Jasneet Kaur: Which One Is It Amitabh Bachchan - Sikhs Are Legendary Or Khoon Da Badla Khoon?

“Sikhs are legendary!” are the words Bachchan said last week when he donated two crore rupees to Sri Guru Tegh Bahadur Covid Care Facility

Jasneet Kaur
May 17, 2021 | 3.5 min read | Opinion

Why do some Sikhs continue to glorify those who have targeted our kaum?

We forgive politicians who make grand promises to our people and instead steal our resources, lands, health, mother tongue, and even our identity.

We forgive the Bollywood industry who profit from appropriating our culture to parodying our historical dance forms. We religiously watch Bollywood movies, knowing that the same industry births sell-out actors who commodify our identities and stay silent during our struggles.

We forgive the media that purposefully stays neutral or silent, instead of exercising their platform and voices to make a change. Worse yet, many outlets, from Zee to OpIndia, spread propaganda to dilute any support network that challenges Hindutva and the government.

Most importantly, we forget our history, our religion, and our legacy. We forget that as much as our religion reminds us to treat everyone as equals, it also teaches us to fight against injustice and oppression.

Recently, Manjinder Singh Sirsa, Delhi Sikh Gurdwara Management Committee (DSGMC) President, praised Amitabh Bachchan for his donations to a Delhi Covid Care Facility.

Sirsa is famously known for his instrumental role in freeing political prisoners associated with the Farmers’ Protest and speaking up for the community during recent agitations. He has also been a BJP ally in the past, and on December 19, 2020, amidst the Farmers’ Protest, Prime Minister Narendra Modi was honoured with a siropa during his impromptu visit to Gurdwara Rakab Ganj in Delhi, sparking outrage across the Sikh world.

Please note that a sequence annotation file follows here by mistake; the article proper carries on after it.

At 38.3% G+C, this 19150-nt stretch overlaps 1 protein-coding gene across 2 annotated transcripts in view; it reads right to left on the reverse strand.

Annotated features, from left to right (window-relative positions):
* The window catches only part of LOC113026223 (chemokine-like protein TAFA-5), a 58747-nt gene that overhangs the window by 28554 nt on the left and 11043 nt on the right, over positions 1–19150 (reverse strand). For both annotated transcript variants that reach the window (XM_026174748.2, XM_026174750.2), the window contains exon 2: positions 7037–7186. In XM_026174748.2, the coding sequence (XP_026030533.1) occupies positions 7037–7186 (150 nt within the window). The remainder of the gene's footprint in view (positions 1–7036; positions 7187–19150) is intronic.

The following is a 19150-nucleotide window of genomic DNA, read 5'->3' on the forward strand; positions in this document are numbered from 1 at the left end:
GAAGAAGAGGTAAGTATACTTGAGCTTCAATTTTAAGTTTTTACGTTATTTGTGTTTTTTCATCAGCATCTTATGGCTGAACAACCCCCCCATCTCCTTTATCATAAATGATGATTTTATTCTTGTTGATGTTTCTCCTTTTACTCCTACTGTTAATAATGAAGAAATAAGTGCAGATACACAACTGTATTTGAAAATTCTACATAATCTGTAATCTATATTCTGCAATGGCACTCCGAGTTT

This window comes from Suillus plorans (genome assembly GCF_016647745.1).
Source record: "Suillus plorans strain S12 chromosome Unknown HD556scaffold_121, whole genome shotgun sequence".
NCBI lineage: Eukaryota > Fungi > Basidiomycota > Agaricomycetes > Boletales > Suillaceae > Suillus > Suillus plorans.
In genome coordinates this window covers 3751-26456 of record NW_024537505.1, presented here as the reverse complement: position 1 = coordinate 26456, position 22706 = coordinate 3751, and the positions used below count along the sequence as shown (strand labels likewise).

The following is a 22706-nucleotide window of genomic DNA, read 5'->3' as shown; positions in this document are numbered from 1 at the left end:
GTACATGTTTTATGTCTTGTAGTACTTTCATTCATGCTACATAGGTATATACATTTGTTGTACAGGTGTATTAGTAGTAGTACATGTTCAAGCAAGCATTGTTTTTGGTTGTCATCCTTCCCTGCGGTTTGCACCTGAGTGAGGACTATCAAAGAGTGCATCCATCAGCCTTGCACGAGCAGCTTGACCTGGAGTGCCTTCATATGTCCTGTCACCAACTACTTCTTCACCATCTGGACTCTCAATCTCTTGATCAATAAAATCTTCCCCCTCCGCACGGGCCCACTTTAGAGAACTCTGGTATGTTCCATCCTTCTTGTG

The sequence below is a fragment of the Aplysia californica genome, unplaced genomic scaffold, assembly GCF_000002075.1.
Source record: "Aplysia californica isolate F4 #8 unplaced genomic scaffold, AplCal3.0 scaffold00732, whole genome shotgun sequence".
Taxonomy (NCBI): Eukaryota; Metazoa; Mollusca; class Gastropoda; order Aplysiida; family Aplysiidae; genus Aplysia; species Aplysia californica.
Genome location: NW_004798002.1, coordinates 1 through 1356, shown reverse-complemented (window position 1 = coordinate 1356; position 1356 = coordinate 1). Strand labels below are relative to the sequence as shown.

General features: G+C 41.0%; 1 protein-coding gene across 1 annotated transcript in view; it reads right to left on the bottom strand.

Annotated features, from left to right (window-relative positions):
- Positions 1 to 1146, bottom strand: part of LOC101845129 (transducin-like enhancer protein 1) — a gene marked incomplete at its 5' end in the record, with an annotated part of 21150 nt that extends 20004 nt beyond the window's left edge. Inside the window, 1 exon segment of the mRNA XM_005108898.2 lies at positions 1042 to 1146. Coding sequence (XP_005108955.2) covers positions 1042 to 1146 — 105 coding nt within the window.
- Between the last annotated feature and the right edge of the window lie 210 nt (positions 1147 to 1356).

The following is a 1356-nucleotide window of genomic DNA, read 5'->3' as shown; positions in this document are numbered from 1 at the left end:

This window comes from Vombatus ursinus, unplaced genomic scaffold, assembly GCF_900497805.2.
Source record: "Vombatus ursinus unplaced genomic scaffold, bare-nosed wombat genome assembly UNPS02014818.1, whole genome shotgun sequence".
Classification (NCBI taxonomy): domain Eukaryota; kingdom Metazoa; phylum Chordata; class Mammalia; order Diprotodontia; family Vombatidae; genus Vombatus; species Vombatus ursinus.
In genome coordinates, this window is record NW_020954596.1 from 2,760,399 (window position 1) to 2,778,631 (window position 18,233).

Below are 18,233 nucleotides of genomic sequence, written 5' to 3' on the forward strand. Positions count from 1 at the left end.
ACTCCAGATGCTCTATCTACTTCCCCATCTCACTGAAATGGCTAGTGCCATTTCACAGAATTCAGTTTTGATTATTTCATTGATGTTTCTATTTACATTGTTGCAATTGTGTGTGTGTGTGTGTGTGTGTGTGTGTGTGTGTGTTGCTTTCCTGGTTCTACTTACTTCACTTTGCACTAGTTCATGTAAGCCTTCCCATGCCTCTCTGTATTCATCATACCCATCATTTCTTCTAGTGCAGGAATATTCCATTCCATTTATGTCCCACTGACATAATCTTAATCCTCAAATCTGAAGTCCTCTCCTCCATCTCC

This past week a 1984 Sikh Genocide victim, Bibi Nirpreet Kaur, approached the Akal Takht Jathedar demanding the summoning of Sirsa to the Takht for praising Bachchan, someone allegedly involved in inciting the Genocide. 

Bachchan is said to have famously called for the bloodshed of Sikhs after Indira Gandhi’s assassination. “Khoon da badla khoon” are the infamous words he allegedly used to cause division and instruct people to murder Sikhs, which he proclaimed on India’s media outlet, Doordarshan, in 1984.

“Sikhs are legendary!” are the words Bachchan said last week when he donated two crore rupees to Sri Guru Tegh Bahadur Covid Care Facility. 

It is often the case that these celebrities, and others who agree with the Hindutva regime, are more than happy to support Sikhs when we cater to others. When we fit the obedient model minority stereotype - holding langar, doing seva, cleaning up after others’ messes - everything is fine. 

We are kind, generous, selfless. 

But when we serve ourselves and start caring for our communities, those same people complain about segregation and manipulate the teachings of our Gurus to prevent us from helping our own. 

This is not an article fuelled by spite - one of the many amazing things Sikhs repeatedly do is forgive. This is not an article about limiting our goodwill either - we should continue doing and being proud of our seva. It is an honour to keep Guru Nanak Dev Ji at the forefront of our actions and minds.

But we do not forget. 

To those who say we should forget the suffering inflicted on the kaum and overlook crimes because Sikhi is about forgiveness and ardaas for sarbat da bhalla, I say: Zulm sehna vi paap hai - to tolerate injustice is also a sin.

Sikhs treat the human race as one, but that does not mean being so lenient with those who have never shown remorse or repentance. We have no issue with sharing our waters, as long as there is enough remaining for us - which has never been the case.

Yes, our Gurus taught us to remain in chardi kala, but they also instilled the warrior spirit in us. We are miri and piri - I humbly request us all to exercise this.

It would have been different if Bachchan openly asked for forgiveness for what happened during the 1984 Sikh Genocide. The donation is important for the people who need oxygen tanks and other equipment. But does the donation bring back those lives lost due to his alleged instructions of “khoon da badla khoon”? Does the donation calm the mourning mothers who have lost their children from the violence who said they heard Bachchan say those words? Does the donation help the wives who have lost their husbands to the same bloodshed? Does the donation absolve Bachchan of all wrongdoing? 

Learn to exercise accountability. And learn to demand it.

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Jasneet Kaur is based in London, UK, and is currently a funded Master’s student at Imperial College London, and is the President of Imperial’s Sikh Society. If you want to message Jasneet, please contact her on Instagram at @imperialsikhsoc.


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